I’ve just finished this and I feel very moved by it. Characteristically, it’s an autobiographical piece of writing, in which Ernaux sifts through her memories and recollects her experience of having an abortion in 1963, a time where abortion was illegal. It’s a mosaic of fragmented writing made up of old journal entries dating from those days and present reflections that are trying to come to terms with, and understand, the trauma she’s suffered. Her memories of the world she was living in in 63, are grey-toned, bleak and characterised by an immense loneliness. There was no one to look to for support and barely any help to find. What carried, and carries, her through it all, is an underlying understanding of the traumatic event as a collective female experience, through which her story is embraced by the stories of so many others. Ernaux powerfully writes of her book that ‘(…) if I failed to go through with this undertaking, I would be guilty of silencing the lives of women and condoning a world governed by the patriarchy.’. Living in a world today where women are being deprived of the right to abort, and where it continues to be a subject of intense political discussion in many countries, I think it’s very important we’re reminded what a world without the right to abort looks like for women in reality. 


Exhalation by Ted Chiang 

Exhalation is a collection of science-fiction short stories. I gave this book to my boyfriend, who is impossible to buy books for, last Christmas, and it was the first physical book he finished reading in years. It was my brother, who also loved it, that recommended I buy it for him, and I couldn’t help myself from stealing it off his bedside table – despite not being the biggest sci-fi fan usually – and reading a few of its stories. They are thought-provoking, clever, provocative stories in which Chiang wrestles with the question of what it means to be human. It will leave you wondering where our world is headed and at what speed and cost. Each story deconstructs a highly complex idea, making it into a story that reads effortlessly and with pleasure. I was particularly fascinated by ‘What’s Expected Of Us’, a story wrestling with our understanding of free will.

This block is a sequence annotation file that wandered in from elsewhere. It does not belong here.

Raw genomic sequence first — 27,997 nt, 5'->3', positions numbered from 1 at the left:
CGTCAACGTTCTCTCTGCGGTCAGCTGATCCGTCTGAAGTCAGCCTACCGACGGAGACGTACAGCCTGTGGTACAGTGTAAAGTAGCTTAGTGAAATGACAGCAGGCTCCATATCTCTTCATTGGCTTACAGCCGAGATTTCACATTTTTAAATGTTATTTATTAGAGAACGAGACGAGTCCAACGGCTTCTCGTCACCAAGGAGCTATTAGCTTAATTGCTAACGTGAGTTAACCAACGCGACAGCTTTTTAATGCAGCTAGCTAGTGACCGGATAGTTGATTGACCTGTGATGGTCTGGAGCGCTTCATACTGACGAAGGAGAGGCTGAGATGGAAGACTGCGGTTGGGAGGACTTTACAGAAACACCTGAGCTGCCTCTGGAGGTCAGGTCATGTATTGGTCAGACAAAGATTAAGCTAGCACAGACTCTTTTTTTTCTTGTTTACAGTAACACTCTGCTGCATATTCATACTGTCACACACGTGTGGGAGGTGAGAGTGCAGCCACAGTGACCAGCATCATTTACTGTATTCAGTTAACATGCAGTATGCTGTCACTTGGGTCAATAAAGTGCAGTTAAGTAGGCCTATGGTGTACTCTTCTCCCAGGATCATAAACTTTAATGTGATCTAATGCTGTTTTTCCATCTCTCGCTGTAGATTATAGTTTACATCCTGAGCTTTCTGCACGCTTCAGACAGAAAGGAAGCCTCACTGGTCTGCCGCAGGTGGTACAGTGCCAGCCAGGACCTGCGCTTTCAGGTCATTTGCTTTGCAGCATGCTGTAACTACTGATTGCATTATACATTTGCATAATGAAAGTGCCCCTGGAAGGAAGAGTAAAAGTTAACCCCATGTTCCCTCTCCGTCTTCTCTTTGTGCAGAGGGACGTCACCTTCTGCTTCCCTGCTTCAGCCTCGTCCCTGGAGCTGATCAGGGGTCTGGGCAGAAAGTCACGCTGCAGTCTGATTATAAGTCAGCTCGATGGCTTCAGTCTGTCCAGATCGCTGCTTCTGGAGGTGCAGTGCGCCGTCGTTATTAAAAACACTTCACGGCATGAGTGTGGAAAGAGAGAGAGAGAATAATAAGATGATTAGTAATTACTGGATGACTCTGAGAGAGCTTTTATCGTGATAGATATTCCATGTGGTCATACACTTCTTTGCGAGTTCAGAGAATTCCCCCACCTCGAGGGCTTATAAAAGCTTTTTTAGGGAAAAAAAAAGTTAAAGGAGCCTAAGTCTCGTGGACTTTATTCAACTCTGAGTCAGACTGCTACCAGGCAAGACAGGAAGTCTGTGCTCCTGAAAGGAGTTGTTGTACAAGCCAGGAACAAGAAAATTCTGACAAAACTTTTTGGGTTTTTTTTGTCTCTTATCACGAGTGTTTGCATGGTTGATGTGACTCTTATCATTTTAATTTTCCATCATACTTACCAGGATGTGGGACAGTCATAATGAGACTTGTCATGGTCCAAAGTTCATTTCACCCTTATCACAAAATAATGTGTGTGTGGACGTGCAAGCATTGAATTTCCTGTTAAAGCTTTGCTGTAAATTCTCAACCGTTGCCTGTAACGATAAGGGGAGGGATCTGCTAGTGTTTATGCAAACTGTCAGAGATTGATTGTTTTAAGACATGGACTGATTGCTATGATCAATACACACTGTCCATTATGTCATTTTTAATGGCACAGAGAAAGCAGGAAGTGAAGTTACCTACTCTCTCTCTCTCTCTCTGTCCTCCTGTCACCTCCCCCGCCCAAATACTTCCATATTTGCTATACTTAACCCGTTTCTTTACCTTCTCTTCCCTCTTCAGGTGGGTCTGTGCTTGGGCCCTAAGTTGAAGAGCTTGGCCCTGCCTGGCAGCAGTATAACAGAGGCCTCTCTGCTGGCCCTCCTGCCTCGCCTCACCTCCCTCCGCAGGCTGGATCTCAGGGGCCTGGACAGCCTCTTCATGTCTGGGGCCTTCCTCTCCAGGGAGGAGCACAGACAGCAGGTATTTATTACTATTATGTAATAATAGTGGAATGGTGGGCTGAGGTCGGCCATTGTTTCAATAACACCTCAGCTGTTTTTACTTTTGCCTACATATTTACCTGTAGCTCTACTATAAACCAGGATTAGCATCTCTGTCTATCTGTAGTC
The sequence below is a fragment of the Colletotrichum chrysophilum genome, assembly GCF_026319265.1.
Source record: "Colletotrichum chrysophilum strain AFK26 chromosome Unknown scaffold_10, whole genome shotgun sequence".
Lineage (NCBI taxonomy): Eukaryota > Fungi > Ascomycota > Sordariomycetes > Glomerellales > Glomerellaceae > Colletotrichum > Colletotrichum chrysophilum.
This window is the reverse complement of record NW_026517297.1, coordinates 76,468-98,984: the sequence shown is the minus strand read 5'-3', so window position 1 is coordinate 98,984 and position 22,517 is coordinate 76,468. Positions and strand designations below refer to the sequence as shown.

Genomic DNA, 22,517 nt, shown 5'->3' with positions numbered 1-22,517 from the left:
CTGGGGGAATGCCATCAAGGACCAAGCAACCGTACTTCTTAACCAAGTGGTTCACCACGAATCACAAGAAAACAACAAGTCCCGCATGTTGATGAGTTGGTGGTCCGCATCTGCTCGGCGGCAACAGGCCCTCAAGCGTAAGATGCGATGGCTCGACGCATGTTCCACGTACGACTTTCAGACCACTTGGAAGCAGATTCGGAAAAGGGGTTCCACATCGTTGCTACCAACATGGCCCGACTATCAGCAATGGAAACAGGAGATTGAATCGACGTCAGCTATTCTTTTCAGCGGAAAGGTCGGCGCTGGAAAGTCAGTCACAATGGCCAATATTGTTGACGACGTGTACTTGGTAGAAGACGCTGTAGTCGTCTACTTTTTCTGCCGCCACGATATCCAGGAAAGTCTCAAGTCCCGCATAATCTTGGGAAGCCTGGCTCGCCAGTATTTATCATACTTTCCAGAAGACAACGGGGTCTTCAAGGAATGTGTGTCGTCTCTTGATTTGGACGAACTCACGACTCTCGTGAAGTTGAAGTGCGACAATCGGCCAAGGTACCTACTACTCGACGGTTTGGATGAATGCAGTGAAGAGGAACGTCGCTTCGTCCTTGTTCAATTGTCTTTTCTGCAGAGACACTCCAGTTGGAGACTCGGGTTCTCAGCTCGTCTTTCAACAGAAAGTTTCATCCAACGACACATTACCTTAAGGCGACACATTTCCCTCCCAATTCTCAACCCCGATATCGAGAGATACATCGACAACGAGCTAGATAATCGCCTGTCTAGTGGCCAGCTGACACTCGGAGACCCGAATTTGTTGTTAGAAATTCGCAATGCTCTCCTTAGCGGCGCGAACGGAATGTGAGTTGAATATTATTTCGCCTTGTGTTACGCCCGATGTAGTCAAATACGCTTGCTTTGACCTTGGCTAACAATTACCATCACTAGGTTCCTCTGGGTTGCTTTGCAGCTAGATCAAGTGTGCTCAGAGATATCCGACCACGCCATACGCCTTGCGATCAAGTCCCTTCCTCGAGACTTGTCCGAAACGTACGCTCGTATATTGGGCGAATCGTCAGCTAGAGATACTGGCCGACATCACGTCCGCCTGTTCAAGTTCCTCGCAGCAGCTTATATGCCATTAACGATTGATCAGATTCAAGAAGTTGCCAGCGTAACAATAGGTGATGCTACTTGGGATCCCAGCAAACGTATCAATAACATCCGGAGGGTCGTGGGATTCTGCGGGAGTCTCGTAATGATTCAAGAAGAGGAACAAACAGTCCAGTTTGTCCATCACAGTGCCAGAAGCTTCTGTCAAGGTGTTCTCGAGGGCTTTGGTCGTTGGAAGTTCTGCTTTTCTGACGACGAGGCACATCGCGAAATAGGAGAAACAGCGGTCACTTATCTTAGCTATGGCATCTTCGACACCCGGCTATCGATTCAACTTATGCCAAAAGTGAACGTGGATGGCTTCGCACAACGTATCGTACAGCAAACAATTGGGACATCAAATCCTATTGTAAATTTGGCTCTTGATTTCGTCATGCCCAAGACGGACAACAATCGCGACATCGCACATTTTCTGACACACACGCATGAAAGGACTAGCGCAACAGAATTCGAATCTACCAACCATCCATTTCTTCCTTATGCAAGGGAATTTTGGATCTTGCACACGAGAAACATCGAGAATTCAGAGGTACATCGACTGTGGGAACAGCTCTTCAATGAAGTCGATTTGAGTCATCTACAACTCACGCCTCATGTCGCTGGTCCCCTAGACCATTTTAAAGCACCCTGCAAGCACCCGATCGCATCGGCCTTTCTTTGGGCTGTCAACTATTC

Koestler Voices: New Poetry from Prisons vol. 1, 2 and 3

Koestler Arts is a prison arts charity which encourages people in the criminal justice system to change their lives by participating in the arts. Every year they put together a collection of poems written by prisoners around the UK. I went to the poetry reading of the 3rd volume at the Southbank Centre last autumn where a selection was read aloud, and I left with every single poetry collection they’ve ever published. Both my boyfriend and I were incredibly moved by the event. The way in which the different poets depict themes of loneliness, loss, regret and longing, is excellent. They watch the world go by outside their windows and battle coming to terms with the loss of it; the loss of the outside world and being part of it. Some of my favourite poems from vol. 3 include ‘I Think They Know’, ‘Plum Blossom (unswept)’ and ‘The Wrong Path’. If you live in London, I recommend you check out the event hosted by Koestler Arts at the Southbank Centre on October 27– it’s the same concept as last year, with poetry readings from their 4th volume.